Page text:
A New Hope

We watched the first half of Star Wars IV yesterday with Li yesterday afternoon for the first time; she loves it.

We’ve started: We watched the first half of Star Wars IV yesterday with Li for the first time. The Millenium Falcon just got pulled into the Death Star after coming out of light speed only to find that Alderaan had been obliterated by the Empire. I’d forgotten how bad the movie is: bad acting, bad dialog, bad effects, and unfortunately we’re watching the version that Mr. Lucas “added” stuff to. I’d also forgotten how many iconic dialog lines came out of this first movie, too. Li loves it…

Seven Years

Yesterday, we celebrated seven years with Li.

Yesterday, we celebrated seven years with Li. Seven years…

Sort of a mind-boggling figure in some ways.

Part of that celebration was looking back at what led up to that day in Nanchang, and the days and weeks immediately after, both through the lenses of our collective memories and through what I captured here (which was a great reminder to me of why I occasionally scribble something here and a strong encouragement for me to continue doing so).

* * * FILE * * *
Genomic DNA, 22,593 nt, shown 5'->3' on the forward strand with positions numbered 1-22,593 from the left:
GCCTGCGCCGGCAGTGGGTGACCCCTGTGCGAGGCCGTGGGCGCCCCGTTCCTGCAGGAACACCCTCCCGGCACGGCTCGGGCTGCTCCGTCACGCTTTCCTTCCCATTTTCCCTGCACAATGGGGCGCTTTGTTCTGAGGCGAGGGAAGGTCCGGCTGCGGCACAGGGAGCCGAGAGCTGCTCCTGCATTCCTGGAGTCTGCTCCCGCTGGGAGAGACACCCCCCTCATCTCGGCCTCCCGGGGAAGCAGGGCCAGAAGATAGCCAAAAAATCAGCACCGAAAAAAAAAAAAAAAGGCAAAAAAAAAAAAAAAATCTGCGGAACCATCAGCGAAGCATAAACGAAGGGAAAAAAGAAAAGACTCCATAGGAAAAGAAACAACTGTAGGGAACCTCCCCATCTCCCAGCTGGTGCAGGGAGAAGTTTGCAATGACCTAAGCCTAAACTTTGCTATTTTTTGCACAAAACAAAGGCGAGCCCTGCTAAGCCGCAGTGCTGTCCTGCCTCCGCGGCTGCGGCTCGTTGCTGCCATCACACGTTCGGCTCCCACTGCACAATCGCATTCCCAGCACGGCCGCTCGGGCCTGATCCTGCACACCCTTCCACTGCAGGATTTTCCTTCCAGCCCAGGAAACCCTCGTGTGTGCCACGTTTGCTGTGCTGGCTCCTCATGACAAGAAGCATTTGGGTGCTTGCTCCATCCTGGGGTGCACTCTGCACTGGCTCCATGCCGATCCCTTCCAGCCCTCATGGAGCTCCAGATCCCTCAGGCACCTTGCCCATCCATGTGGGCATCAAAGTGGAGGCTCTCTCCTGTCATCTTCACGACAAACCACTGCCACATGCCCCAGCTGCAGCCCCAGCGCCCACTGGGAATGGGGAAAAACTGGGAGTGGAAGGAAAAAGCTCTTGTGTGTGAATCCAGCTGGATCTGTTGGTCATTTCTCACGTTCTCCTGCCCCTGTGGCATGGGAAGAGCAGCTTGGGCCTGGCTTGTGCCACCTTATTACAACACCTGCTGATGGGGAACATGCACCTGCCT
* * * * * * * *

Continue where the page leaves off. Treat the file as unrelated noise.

On the relative size of brains, and how fast the brain of one 8-year old is…

Scene: Family driving home in the car Saturday evening; 8-year old Li, in the back seat.

Li, apropos of nothing: “Dad, bottlenose dolphins have larger brains than humans.”

Me: “I’m not surprised; they’re bigger than humans.”

Li: “That doesn’t mean anything. Stegasauruses had brains the size of a walnut.”

Me: “What about elephants? Their brains have to be bigger than ours.”

Li: “Why do you think that?”

Me: “Look at how big their heads are; why else would they need heads that big?”

Li: “To support their ears.”


Watching Li read on the couch: it seems to include some personal form of yoga or tai chi as she goes from prone on her stomach to standing (yes, standing) to squatting to sitting to lying on her back, then to the floor with her feet on the couch and back to sitting on the couch over the course of about 5 minutes… and all of those transitions occurring smoothly and slowly with the book open and held in both hands, and without any apparent interruption of the reading.

I wonder if she is aware of her movement.